Key Findings In one study, children of divorced/separated parents were randomly assigned to either the intervention group or the delayed intervention group. Children receiving CODIP demonstrated significant improvement in problem behaviors compared with children in the control group, as rated by teachers completing the CARS (p < .001). Children in the CODIP group also showed significant increases in social competence and adaptability compared with children in the control group, as rated by teachers completing the HRI (p < .001).

Two studies compared three groups: an intervention group of children with divorced/separated parents, a no-treatment control group of children with divorced/separated parents, and a no-treatment comparison group of children whose parents were not divorced/separated. Findings included the following:

  • In one study, children receiving CODIP demonstrated significant improvement in school-related problem behaviors and competencies compared with children in the divorce control group and intact comparison group (p < .05), as rated by teachers completing the T-CRS.
  • In the other study, children receiving CODIP did not show a significant improvement in school-related problem behaviors and competencies compared with children in the divorce control group or intact comparison group, as rated by teachers completing the T-CRS.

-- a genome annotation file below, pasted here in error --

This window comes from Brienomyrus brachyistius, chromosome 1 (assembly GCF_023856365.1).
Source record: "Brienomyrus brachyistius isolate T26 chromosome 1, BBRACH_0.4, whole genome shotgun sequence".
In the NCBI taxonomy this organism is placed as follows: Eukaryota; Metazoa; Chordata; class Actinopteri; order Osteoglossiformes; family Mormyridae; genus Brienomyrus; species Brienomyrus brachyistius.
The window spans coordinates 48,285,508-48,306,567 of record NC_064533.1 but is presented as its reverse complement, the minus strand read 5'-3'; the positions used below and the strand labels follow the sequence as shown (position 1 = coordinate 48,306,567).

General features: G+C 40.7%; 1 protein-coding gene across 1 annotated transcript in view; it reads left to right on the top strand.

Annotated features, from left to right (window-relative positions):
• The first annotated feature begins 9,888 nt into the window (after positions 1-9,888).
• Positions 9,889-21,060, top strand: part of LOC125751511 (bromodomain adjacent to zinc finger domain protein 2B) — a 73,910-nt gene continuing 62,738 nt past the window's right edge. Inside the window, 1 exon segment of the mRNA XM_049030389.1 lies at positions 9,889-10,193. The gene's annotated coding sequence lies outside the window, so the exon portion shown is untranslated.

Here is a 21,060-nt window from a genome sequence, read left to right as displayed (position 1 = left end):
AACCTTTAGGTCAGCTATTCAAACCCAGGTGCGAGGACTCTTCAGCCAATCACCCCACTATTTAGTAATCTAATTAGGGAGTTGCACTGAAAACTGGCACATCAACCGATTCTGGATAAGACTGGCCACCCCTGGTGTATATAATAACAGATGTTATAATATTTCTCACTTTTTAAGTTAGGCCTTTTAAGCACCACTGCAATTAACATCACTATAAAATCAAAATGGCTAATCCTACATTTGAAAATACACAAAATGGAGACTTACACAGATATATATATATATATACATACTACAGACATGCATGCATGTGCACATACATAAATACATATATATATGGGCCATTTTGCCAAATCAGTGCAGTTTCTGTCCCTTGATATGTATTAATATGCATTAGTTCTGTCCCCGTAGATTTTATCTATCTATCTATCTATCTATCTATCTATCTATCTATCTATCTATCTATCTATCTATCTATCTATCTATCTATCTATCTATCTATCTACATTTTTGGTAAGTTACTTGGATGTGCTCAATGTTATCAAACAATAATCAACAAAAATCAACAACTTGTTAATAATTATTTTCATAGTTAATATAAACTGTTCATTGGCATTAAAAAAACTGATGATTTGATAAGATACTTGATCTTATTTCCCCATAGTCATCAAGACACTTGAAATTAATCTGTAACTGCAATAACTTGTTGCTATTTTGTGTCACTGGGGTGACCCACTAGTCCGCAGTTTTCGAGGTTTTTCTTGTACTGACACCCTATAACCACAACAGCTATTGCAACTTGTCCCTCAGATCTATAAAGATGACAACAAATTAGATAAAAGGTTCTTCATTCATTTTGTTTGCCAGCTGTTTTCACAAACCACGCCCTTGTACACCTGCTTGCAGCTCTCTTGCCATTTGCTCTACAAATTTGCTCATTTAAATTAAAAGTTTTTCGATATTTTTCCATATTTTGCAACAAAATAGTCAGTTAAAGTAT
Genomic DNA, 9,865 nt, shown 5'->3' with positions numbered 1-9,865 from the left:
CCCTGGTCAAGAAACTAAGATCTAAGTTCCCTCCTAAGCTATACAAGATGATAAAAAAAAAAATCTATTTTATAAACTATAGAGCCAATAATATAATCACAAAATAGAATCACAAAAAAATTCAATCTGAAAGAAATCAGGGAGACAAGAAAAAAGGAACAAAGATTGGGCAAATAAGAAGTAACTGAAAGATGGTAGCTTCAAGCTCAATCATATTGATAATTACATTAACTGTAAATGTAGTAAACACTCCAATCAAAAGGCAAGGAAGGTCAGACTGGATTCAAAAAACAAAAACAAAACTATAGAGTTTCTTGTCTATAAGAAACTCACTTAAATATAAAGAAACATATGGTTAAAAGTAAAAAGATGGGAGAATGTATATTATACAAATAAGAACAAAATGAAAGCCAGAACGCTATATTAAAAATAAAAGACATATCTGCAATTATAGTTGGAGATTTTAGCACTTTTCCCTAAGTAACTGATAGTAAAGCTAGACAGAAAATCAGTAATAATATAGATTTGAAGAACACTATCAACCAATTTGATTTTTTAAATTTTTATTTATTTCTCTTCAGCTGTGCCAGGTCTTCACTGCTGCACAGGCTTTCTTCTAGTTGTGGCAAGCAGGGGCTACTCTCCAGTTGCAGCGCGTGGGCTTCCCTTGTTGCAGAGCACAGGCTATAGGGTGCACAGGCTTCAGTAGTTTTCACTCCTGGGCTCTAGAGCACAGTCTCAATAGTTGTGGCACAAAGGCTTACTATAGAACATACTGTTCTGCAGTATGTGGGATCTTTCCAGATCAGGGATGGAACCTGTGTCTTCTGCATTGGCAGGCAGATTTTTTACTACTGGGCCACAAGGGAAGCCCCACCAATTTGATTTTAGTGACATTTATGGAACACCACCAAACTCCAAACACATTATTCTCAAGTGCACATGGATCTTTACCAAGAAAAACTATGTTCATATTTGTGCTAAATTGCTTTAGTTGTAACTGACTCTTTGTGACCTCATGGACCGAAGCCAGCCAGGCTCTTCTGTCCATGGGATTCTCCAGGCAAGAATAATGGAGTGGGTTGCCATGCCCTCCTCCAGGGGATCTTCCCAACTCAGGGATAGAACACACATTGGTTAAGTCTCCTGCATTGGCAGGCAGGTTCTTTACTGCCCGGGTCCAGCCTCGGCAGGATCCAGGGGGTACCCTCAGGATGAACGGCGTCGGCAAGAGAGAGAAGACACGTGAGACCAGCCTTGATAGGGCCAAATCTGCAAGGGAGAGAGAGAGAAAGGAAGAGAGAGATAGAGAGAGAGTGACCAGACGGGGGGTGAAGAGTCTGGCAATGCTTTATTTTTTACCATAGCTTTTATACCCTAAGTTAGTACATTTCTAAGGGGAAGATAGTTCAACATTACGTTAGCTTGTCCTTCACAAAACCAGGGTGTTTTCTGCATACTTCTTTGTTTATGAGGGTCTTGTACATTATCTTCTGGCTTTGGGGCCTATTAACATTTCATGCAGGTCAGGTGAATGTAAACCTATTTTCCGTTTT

Studies Measuring Outcome Study 1, Study 2, Study 3
Study Designs Experimental, Quasi-experimental
Quality of Research Rating 2.7 (0.0-4.0 scale)
Outcome 2: Behavioral and emotional adjustment to divorce
Description of Measures Children's behavioral and emotional adjustment was assessed using two instruments developed by the study authors: the Parent Evaluation Form (PEF) and the Group Leader Evaluation Form (GLEF). The PEF measures parent perceptions of children's feelings and problem-solving skills. One study used the original 14-item version, and the other studies used the 20-item version. The PEF assesses children's school performance, peer relationships, and feelings about the divorce. All items are rated on a 4-point scale from 1 (very true of my child) to 4 (not at all true of my child).

The GLEF was used in the intervention groups to assess group leader perceptions of children's attitudes and behaviors related to divorce. The GLEF includes two 8-item sections. Section 1 describes problems the children may appear to be experiencing, with items rated on 4-point scale from 1 (not a problem) to 4 (very serious problem). Section 2 describes competencies, each rated on a 4-point scale from 1 (not at all) to 4 (very well).